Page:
Tom deftly defends his position as Suncoast Diecasters‘ Viscount of VWs with the following purchases. The”L’il BUGger” is a custom repaint by Jim. Having been stationed in Germany, I can tell you that Polizei is in fact the German word for Police.
Another repaint by Jim. The “Flower Power” van spreads love and harmony with songs of the brotherhood of man and thoughts of communing with Nature and, you know, other crap like that.
In this next photo, Tom is — — Um…
Oh, for crying out loud. Anyway, in this next photo, Tom is all about branding. I’m not sure what brand, however, or what make or model or product line or … Well, look, let’s all just enjoy the branding!
Well, looky here! There’s a cute little figurine of the Michelin Man atop the van! How adorable! …By the way, did you know that the Michelin Man’s real name is Bibendum?
Bill sez this: “The pearl white GT Racer [upper left] is from the Dash `n Crash set from 1991. There`s one other version of this car in pearl white that I know of. The tampo is different; it has an orange, pink,and magenta design on top and sides. Mine has dark blue replacing the magenta. The Nissan 300ZX [lower right] is from the Park `n Plates series. There are two other variations of this car, so three in all. Mine is from Malaysia with white-painted base. The others are from Hong Kong, one with an unpainted base, the other with a painted base. All have the same tampo. And the last car is the 80`s Camaro from the 1996 Track System Starter Set.”
And then Bill sez this: “These were originally cast under the name Gun Bucket, but later recast in under the name Tank Gunner, with 5 different tampo variations. Both the tan and the olive versions are from the Action Command series from 1985.”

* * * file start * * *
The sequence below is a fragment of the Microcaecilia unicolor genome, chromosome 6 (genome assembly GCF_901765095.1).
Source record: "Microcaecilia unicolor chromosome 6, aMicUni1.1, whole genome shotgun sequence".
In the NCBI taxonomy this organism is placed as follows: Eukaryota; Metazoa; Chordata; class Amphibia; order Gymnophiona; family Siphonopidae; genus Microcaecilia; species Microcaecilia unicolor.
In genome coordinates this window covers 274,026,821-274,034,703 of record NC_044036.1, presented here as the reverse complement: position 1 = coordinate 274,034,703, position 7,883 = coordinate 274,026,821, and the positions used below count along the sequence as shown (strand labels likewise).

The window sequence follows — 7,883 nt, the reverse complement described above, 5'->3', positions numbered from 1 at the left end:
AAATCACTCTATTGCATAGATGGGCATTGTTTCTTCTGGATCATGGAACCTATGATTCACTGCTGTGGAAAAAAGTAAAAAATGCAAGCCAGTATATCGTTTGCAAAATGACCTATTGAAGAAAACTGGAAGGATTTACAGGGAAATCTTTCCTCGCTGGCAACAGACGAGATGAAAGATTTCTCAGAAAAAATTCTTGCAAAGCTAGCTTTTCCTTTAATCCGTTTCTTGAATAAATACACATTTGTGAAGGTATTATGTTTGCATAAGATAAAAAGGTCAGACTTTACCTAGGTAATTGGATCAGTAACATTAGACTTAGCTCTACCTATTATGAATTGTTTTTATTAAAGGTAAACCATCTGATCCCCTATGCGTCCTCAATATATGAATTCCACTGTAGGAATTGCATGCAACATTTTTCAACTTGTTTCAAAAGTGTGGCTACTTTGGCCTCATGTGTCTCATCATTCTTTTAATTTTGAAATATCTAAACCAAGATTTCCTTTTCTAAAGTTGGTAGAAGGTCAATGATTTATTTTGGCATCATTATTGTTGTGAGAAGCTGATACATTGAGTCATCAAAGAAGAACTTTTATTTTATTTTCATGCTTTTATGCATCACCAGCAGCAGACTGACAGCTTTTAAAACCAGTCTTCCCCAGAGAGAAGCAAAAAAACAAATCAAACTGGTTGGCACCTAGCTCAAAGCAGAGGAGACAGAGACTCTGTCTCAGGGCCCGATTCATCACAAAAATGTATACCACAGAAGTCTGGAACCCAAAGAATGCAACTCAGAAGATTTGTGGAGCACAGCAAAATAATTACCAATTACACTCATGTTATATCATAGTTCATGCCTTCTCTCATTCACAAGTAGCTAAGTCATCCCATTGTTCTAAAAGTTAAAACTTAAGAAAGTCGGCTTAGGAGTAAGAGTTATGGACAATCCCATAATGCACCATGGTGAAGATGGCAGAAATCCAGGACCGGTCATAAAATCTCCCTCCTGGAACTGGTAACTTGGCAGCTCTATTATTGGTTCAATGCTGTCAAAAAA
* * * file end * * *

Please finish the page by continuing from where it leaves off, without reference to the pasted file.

Towards the end of the meeting, Ken and I were trying to figure something out on my laptop. It took longer than I’d wanted, thus I didn’t have time to photograph his treasures, so I told him to just shoot his own and e-mail ’em to me when he got the chance. Later that day at home, Ken was apparently rolling around on the carpet like a child, playing with his toy cars, when suddenly he remembered that he owed me some photos. That, I guess, is the explanation for these two pics.
I’ve been carded! Heh. Okay, so why do I have this card which seems to be wrapped in plastic (which it is, by the way)? Because it’s underneath the super-neato thing with which Big Tractor Mike RAOK’d me at the end of the March meeting. Additional by the way: You can no longer “join the club!”. Playing Mantis disappeared into RC2, which later became Learning Curve Inc., and then was absorbed into Takara Tomy.
What the — ??? Okay, all you Kenner Aliens franchise toys! Knock it off! (Ahem) Anyway, back to the baggie containing the card (and the brew that is true): Well, let’s see here … It’s white, with the Johnny Lightning Tour ’96 logo…
…It has an opening hood* with detailed engine… *(Actually, an opening hood is a sweet treat anytime in the world of toy car collecting.) (And, yes, I apologize that the baggie blurs the bodacious big-block.)
Why, it’s the special, limited “Club Member” edition Custom Toronado! Now here I face a challenge: to free, or not to free? Like the Publix truck above, this has been in its original, sealed container for quite some time – nineteen years, to be exact! It seems that the longer a collectible stays in its original package, the longer one has to let it stay in its original package, so as to allow the item’s collector value to increase. I’d readily bust it loose, but after nearly two decades, it that wise? Well, that’s my burden, not yours. You may simply drink in the fact that this item is our Suncoast Diecasters Find of the Month(*) for March 2015!
See you at the April meeting!